Easy No Cook Divinity Candy for Christmas Gifts

This no-cook divinity recipe takes the guess work (and candy thermometer!) out of making the classic Christmas candy.

No Cook Divinity

This year’s advent of treats has an unintentional theme: Retro Sweets! It’s a result of my recent thrift store find of someone’s recipe box from 1950. I can’t believe such a thing was given away and not passed down to family, but their trash is certainly my treasure.

Inside that box I found this recipe. It’s a hack for classic divinity and much less finicky than the original recipe. Classic (cooked) divinity will be adversely affected by humidity and weather conditions, but this candy held up just fine even though I made it on a rainy day.

No Cook Divinity

Secret Ingredient

The magic ingredient in this recipe is a box of dry frosting mix. The product made by Betty Crocker has been on American grocery store shelves for decades, and I had no problem locating it at my neighborhood grocery store.

I decided to splurge and use the seeds from 1/2 a vanilla bean in this recipe, because the specks look so pretty in the pristine white candy. Pipe the candy in swirls using a decorator piping tip, or portion using two spoons.

Plan ahead, because even though the candies take just minutes to whip up, they need to dry (uncovered) for about 24 hours. The larger you pipe the candies, the longer they’ll need to dry.

For quickest setting, keep them on the small side so they will dry evenly. Aim for about the size of a large gumball.

No Cook Divinity

After a few hours the tops of the candies will be dry to the touch. Flip them over so the bottoms can dry also.

No Cook Divinity

Just as the name implies, this candy has a divine texture! It’s soft and tender, with marshmallow flavor.

No Cook Divinity

These can be dressed up with all kinds of holiday sprinkles in whatever colors and flavors you fancy. Portion these by the half dozen in clear cellophane bags for a festive homespun gift!

If you can’t find the dry frosting mix needed for this easy version locally, it can be ordered online. However, it costs much more than it would at a grocery store. Alternatively, see my recipe for Classic Divinity, and watch the weather forecast for a dry day.

Easy No-Cook Divinity Candy

Heather Baird
This no-cook divinity recipe takes the guess work (and candy thermometer!) out of making the classic Christmas candy.
No ratings yet
Prep Time 15 mins
Up to 24 hours drying time 1 d
Course Dessert
Cuisine American
Servings 6 dozen


  • Large open star decorator piping tip
  • Piping bag


  • 1 box 7.2 oz. Betty Crocker Home Style Fluffy White Frosting Mix
  • 1/3 cup light corn syrup
  • 1/2 cup boiling water
  • 1 lb. confectioners’ sugar
  • 1 teaspoon vanilla extract or seeds from 1/2 vanilla bean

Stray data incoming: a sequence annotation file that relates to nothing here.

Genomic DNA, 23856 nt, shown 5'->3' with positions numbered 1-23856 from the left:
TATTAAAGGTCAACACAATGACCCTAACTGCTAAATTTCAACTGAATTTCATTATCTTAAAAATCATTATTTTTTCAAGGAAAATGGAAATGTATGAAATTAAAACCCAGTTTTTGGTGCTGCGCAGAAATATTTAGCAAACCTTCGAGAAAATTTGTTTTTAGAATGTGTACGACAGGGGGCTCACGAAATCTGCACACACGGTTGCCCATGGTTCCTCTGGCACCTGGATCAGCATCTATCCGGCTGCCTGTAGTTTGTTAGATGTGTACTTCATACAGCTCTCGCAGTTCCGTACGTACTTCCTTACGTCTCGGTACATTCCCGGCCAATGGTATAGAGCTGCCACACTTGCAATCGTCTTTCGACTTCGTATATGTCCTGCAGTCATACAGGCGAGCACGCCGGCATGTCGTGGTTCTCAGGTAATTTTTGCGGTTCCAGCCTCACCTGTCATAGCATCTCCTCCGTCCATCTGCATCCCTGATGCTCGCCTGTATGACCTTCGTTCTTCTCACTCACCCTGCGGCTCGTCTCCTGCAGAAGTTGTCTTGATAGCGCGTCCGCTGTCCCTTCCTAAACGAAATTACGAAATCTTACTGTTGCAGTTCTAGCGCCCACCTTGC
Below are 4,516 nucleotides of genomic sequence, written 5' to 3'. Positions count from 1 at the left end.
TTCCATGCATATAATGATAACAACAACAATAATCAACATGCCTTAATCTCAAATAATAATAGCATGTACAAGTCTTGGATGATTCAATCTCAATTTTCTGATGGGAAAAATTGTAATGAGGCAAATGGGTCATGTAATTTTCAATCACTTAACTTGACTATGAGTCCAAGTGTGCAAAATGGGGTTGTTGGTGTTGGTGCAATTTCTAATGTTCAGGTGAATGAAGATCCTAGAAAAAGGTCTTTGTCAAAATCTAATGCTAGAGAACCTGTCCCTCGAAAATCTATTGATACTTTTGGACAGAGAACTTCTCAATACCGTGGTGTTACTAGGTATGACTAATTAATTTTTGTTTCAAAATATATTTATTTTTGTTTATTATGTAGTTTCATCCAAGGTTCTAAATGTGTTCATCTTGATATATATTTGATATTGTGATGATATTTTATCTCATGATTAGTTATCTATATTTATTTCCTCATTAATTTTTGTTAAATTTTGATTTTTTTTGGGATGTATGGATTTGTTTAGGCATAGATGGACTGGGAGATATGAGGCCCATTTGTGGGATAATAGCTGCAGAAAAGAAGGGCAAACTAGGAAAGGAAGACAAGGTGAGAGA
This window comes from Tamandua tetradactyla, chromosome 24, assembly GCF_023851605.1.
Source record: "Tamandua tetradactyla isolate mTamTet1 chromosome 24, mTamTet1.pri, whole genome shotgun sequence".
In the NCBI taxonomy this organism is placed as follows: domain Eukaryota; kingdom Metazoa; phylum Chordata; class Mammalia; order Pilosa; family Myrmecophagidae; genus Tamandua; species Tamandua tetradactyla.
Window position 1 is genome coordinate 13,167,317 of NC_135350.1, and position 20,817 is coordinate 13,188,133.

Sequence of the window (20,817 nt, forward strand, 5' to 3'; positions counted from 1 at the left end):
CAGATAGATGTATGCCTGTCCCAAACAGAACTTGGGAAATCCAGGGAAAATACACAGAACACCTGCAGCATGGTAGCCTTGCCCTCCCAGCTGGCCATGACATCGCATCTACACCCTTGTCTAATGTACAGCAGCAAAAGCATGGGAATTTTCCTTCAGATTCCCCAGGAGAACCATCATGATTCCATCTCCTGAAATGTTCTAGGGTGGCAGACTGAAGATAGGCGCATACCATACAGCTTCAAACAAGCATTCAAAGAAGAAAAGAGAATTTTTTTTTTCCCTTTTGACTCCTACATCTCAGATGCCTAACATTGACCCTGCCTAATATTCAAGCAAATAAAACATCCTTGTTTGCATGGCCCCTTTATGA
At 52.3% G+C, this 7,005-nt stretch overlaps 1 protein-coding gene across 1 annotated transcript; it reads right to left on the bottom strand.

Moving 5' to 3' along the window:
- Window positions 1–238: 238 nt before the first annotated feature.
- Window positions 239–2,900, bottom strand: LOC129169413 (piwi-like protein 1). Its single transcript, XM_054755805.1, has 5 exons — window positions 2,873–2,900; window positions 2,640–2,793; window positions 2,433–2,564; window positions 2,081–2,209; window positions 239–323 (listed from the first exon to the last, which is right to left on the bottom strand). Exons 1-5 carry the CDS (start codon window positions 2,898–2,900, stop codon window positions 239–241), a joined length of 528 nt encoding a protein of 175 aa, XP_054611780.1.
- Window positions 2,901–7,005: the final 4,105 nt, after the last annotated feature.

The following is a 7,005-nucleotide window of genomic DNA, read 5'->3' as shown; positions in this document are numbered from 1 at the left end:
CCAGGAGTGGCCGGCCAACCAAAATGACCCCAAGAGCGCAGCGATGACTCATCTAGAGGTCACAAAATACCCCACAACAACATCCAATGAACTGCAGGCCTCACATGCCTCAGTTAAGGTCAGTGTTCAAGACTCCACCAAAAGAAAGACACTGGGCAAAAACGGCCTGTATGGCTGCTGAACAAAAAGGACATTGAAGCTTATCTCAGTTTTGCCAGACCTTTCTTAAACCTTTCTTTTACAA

• Assorted holiday sprinkles


  • Cover two or more large baking sheets with parchment paper or waxed paper.
  • In the bowl of a standing mixer fitted with the whip attachment, combine the frosting mix (dry mix), the corn syrup, and the boiling water. Beat on high speed until stiff peaks form, about 5 minutes. With the mixer still running on medium, slowly add in confectioners’ sugar a little at a time; mix until just combined. Don’t over mix or you’ll deflate the batter. Add the vanilla and mix briefly. The finished mixture should be billowy and light, and a little bit stretchy like classic divinity.
  • Piped: Transfer the candy to a piping big fitted with an open star decorator tip. Pipe the mixture in swirls about the size of a large gumball onto the prepared pans. Immediately cover with sprinkles, if using.
  • Spooned: Drop candy mixture by the heaping teaspoon onto the prepared pans. Immediately cover with sprinkles, if desired.
  • Let candies stand, uncovered, until dry to the touch, about 6-8 hours. When the outside of the candies feel firm, turn over. Dry 6 more hours, or overnight. Store candies in an airtight container.


Variation: After the candy mixture is prepared, 1 cup of toasted nuts may be folded in. Use the spoon method to portion.
Keyword christmas candy, divinity, no cook
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1 year ago

I'm always looking for new Christmas treats. I can't wait to try these. Thanks so much for sharing.
Merry Christmas ?

1 year ago

Remember this frosting from the past, so many uses for it. Thanks for the recipe and memories

1 year ago

These turned out really well!! We're in a super humid climate and I've never managed to get the real thing to set properly. Also I had no idea that frosting mix was even a thing. Thanks so much!!

1 year ago

As I commented on your IG, I am so happy YOU found the box for two reasons:
1) you truly appreciate it
2) you are sharing its contents with so many others who would have missed out!

Are the red shards decorating some of the divinity broken cinnamon imperials? Those are my favorite presentation.

Heather Baird
Heather Baird
1 year ago
Reply to  Unknown

Aw, thank you! I intend to share more in the near future.

The little red shards are crushed peppermint, which can be DIY'd with candy canes, but I bought a little bottle of already crushed pieces (Wilton brand, I think). I do love cinnamon imperials, though. I might just have to try crushing some for a topping!

7 months ago

How long do these last? And can you freeze them

6 months ago

Can I use Betty Crocker Whipped Fluffy White Frosting instead?